The Spectator

School portraits | 7 September 2017

From the perfect jockey training grounds to a New Forest idyll with stables

School portraits | 7 September 2017
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Walhampton School

The ethos at this prep school on the edge of Hampshire’s New Forest is very much one of living life to the full; history lessons involve re-enactments of the Battle of Hastings on horseback or the Battle of Trafalgar on a lake. Every year pupils go to ‘camp’ for a week at the end of the summer term; activities include day trips to RNLI stations, visits to local historical sites and a week on the Isle of Mull. Horse riding is also part of the curriculum, with a stable-full of ponies available for lessons. Walhampton describes itself as encompassing the ‘Swallows and Amazons spirit’, and aside from its fantastic location, it’s easy to see why. While outdoor activities and sports form a vital part of school life, academic studies are important, too. Being in Hampshire doesn’t mean Walhampton is only for children who live nearby, either; is dedicated train service, the Walhampton Express, makes it that much easier for London-based parents.

Collingham College

This central London GCSE and sixth-form college is well-known for its small class sizes and excellent tuition. Initially founded as a tutorial college in 1975 by former Eton housemaster and Old Etonian John Marsden, Collingham still offers A-level and GCSE tutoring services, including Christmas and Easter revision courses. Its location in the middle of town means it has typically been home to students who found boarding school wasn’t for them. Not all of its pupils fall into that category, though. The school’s small size (there are around 250 children, with a maximum of nine pupils per class and an average of five) allows great flexibility in courses and timetabling. This is also attractive to many pupils, as is the range of subjects on offer. The fact the college is non-selective is not seen as a negative either; last year more than 40 per cent of its leavers went on to Russell Group universities, with others studying at arts and business colleges.

Aysgarth School

Prep schools are two-a-penny in the home counties. The problem isn’t finding a suitable one for your child; it’s choosing between the countless options. Up north, it’s a different matter. Aysgarth School in Bedale, North Yorkshire, caters for boys from ages eight to 13, making it the only all-male prep boarding school in the north of England. The school’s focus is on allowing boys to be boys, and 90 per cent of the 150 or so pupils live at school, which helps to create more of a family environment. With 50 acres of grounds as well as a shooting range, cricket, football and rugby pitches, and even a climbing wall, muddy knees are a common sight. But Aysgarth’s main aim (the same as when it was founded in 1877) is to prepare boys for life at some of Britain’s top schools. Top hats are no longer part of the Sunday uniform, but pupils still go on to Eton, Harrow, Winchester and Radley on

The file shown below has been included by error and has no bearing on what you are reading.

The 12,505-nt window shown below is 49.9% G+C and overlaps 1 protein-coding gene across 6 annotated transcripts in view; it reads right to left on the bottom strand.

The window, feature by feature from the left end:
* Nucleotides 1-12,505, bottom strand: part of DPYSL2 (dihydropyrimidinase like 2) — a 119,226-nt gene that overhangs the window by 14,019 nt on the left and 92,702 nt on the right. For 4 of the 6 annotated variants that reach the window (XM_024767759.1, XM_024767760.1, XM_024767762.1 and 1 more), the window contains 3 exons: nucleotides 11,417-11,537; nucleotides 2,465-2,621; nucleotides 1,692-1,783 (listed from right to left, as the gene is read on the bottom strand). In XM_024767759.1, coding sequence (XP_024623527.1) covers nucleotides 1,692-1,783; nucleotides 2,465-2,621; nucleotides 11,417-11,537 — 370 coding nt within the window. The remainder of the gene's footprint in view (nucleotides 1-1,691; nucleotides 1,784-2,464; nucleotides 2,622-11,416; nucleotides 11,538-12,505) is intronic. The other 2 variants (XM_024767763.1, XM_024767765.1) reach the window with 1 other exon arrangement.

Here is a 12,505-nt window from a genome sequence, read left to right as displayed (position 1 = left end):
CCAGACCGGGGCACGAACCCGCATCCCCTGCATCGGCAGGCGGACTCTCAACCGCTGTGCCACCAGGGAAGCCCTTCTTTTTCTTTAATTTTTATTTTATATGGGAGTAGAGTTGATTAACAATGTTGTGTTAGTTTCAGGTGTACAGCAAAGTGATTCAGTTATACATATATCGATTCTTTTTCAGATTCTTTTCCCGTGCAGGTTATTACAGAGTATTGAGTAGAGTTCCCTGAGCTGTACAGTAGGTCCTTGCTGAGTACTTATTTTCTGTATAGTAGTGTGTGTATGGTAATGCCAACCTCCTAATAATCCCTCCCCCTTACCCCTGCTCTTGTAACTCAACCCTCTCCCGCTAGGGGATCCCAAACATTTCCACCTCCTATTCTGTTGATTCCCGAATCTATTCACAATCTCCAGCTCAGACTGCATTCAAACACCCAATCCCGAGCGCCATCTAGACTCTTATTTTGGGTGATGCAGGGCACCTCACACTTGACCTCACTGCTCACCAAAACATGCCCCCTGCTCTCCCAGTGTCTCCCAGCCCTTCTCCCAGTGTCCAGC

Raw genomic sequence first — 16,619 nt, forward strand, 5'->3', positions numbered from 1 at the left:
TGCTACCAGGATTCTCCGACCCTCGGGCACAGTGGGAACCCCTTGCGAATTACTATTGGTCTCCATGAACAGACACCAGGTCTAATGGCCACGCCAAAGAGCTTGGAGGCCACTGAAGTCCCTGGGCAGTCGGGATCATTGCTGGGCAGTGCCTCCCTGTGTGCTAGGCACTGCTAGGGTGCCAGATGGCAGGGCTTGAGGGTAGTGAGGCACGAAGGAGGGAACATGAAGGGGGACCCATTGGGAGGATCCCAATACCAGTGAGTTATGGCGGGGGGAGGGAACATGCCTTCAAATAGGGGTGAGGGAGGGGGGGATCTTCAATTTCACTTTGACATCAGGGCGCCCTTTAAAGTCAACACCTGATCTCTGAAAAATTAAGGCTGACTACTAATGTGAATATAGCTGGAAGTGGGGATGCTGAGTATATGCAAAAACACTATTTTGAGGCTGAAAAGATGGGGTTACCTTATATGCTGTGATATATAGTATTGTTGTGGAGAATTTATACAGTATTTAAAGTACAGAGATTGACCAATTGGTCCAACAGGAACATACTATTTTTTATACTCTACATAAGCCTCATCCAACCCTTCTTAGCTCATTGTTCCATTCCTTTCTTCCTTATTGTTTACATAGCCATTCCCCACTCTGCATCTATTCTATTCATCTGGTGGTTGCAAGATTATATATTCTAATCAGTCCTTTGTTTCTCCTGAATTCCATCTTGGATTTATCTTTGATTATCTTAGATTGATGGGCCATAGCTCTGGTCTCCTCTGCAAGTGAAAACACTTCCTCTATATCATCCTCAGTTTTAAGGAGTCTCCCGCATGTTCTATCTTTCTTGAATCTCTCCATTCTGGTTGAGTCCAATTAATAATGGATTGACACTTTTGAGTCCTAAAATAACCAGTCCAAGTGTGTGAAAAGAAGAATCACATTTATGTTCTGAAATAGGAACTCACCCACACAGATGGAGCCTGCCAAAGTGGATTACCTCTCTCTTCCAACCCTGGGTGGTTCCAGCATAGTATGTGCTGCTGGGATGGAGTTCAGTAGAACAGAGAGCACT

a regular basis.

The British Racing School

Newmarket bills itself as the spiritual home of horse racing, and it’s easy to see why. Nearly 3,000 racehorses live here (compared with the human population of 15,000) and the town revolves around racing. It makes sense, then, that the British Racing School has also made Newmarket its base. Originally set up to encourage young jockeys, the school is a training site for the racing industry as a whole, with courses ranging from free, fully residential apprenticeships for students aged 16 to 22, to training courses for racing secretaries, jockeys, and even a course for riders looking to perfect their falling technique. It is one of only two racing colleges in the country, and is both Ofsted-inspected and accredited by the British Horse Society. Its costs — of around £3 million per year — are raised through government funding, charitable donations and a small income revenue from its conference facilities. For anyone interested in a career in racing, there’s no better place to go.